“Technology does bring some benefits. We also found that there’s no substitute for human presence as a patient nears the end of life,” said Ponder Stansel. “What’s good about technology is efficiency, more access and more patient control into that high-touch experience that is hospice care. Those kinds of lessons we’ve learned can apply to any of the services that we offer.”
Advance care planning discussions are currently reimbursable through Medicare and traditionally taking place in physician offices or other primary care settings. However, many hospices are taking a primary care role within emerging payment models.
Diversifying services is among the many ways hospices can demonstrate their value proposition to payers as value-based payment models take effect. Value-based payment programs such as Medicare Advantage and direct contracting include a range of new paths for providers to broach, with advance care planning among the reimbursable services. Broadening the scope of care and services and tracking patient care data will be essential next steps for hospices participating in these demonstrations.
A value-based world can allow hospices to drive advance care planning conversations sooner and potentially reach a wider base of patients. Technology is increasingly seen as a way to get in front of patients and their families to engage in goals of care discussions in a more proactive, upstream fashion. Yet, these changes don’t eliminate the need for necessary transformation in the larger health care system, according to Ponder Stansel.
“Technology isn’t a silver bullet. It’s another thing we can integrate into practice to improve the care that we deliver to patients with serious and advanced illness,” said Ponder Stansel. “[Technology] won’t address that fundamental systemic issue, which is a commitment to improving the care that people receive. Right now, we have a very fragmented system that’s very frightening, isolating and lonely for those who have to navigate it. There hasn’t really been a will to make the kind of disruptive changes that need to happen to allow that continuum of care to be created outside of the hospice benefit and further upstream in a patient’s illness.”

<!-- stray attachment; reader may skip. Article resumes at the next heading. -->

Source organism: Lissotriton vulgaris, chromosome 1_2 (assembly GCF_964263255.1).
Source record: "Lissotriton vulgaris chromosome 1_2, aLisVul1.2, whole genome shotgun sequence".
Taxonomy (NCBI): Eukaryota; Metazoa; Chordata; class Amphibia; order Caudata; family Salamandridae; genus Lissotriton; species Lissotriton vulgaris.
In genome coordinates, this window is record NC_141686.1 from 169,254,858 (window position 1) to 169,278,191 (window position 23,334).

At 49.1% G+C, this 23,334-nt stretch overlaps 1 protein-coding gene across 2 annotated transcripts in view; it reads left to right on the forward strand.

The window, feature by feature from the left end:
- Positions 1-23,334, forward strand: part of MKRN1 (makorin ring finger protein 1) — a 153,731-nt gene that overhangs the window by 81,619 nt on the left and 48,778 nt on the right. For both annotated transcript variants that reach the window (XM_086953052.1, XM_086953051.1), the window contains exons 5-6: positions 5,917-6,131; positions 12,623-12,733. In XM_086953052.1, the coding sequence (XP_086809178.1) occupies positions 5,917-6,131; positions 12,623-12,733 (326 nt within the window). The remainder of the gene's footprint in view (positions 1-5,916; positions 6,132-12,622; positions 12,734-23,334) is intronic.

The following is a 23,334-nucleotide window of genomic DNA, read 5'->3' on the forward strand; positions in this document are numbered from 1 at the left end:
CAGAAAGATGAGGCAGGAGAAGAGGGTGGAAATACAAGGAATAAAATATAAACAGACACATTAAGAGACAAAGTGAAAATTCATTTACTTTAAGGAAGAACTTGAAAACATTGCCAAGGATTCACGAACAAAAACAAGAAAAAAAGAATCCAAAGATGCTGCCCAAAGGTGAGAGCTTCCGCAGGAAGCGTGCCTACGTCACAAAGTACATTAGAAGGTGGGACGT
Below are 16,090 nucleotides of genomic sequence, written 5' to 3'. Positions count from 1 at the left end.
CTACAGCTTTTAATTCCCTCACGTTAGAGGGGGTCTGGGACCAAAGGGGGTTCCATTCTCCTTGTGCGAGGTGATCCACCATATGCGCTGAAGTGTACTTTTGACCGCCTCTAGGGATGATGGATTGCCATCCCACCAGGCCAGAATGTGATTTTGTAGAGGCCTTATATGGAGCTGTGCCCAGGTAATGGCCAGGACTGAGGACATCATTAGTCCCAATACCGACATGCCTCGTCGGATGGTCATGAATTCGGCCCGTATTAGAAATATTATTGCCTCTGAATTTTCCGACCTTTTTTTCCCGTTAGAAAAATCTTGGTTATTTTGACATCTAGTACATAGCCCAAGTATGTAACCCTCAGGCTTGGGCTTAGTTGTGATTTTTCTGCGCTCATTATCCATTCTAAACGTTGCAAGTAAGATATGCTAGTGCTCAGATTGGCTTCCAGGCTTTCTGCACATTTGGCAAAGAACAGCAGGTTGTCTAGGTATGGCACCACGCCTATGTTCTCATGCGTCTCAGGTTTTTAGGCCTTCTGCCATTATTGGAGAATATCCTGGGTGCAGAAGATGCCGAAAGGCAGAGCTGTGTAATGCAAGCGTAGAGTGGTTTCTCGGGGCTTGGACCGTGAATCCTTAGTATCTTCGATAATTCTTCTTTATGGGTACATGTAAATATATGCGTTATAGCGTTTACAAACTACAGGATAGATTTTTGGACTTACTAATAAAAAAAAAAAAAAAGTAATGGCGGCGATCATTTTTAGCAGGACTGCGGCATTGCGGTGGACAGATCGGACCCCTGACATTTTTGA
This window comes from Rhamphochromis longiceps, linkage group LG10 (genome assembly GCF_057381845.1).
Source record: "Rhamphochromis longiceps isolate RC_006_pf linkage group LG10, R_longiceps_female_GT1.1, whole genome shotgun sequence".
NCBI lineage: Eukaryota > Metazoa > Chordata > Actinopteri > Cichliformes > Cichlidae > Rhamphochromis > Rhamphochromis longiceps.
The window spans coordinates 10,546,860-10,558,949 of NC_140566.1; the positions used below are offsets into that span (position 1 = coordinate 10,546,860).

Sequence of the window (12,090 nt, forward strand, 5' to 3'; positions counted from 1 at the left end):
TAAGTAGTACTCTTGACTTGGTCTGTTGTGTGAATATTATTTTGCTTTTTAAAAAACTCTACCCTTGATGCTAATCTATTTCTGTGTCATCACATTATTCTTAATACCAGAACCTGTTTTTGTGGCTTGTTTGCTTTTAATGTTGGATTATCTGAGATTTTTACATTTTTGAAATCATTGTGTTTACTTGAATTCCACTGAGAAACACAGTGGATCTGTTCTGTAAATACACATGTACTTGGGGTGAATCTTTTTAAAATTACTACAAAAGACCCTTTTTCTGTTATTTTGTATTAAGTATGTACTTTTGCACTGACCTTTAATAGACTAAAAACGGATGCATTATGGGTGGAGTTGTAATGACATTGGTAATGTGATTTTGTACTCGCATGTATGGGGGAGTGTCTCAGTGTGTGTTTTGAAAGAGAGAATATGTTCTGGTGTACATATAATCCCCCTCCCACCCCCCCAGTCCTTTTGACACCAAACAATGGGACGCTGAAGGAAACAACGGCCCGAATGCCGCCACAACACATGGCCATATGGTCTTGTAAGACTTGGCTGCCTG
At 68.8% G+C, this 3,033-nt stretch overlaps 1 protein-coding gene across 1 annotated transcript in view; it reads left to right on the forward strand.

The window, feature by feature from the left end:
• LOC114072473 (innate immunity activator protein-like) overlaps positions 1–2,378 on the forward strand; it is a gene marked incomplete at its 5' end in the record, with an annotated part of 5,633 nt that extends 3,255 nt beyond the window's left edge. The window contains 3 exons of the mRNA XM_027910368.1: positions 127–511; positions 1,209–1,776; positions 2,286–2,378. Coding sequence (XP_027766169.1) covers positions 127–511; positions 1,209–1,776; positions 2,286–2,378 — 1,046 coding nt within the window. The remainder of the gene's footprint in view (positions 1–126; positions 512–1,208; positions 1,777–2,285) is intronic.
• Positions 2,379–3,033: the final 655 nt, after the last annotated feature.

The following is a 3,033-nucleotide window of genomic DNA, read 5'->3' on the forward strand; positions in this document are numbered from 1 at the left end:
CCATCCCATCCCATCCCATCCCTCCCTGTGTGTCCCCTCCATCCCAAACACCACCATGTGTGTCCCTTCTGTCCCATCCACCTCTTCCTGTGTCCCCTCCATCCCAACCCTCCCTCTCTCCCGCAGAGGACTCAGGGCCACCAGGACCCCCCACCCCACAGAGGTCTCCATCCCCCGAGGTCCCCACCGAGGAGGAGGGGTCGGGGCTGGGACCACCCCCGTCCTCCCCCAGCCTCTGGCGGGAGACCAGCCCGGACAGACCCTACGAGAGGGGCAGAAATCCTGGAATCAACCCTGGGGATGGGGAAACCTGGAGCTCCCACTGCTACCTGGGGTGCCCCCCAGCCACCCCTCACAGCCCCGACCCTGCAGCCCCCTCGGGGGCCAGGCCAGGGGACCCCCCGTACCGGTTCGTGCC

Value-based care brings both challenges and incentives. They tend to be risk-based reimbursement systems that offer increased opportunities to collaborate with other providers to identify patients in need of advance care planning.
Video calls, cloud-based operating systems and predictive analytics are some of the technologies making waves in the hospice space. Speech recognition software has allowed for verbal authorization and recording of advance care directives and other documentation.
According to Bekanich, removing the requirement to do advance care planning in person allows hospices to explore a hybrid approach of technology and in-person discussions in a more approachable way for patients and their families.
“The more complex your patient’s situation — that doesn’t just mean your medical issues that could mean family dynamics or other things happening in your life that are non-medical — then that full-service approach [using technology] is probably going to be more beneficial and can certainly result in a higher yield of completed documents,” Bekanich told Hospice News. “We have hybrid models that can start with the technology, and then call somebody in to help and show them how to have the [advance care planning] discussions.”
View the original news article on Hospice News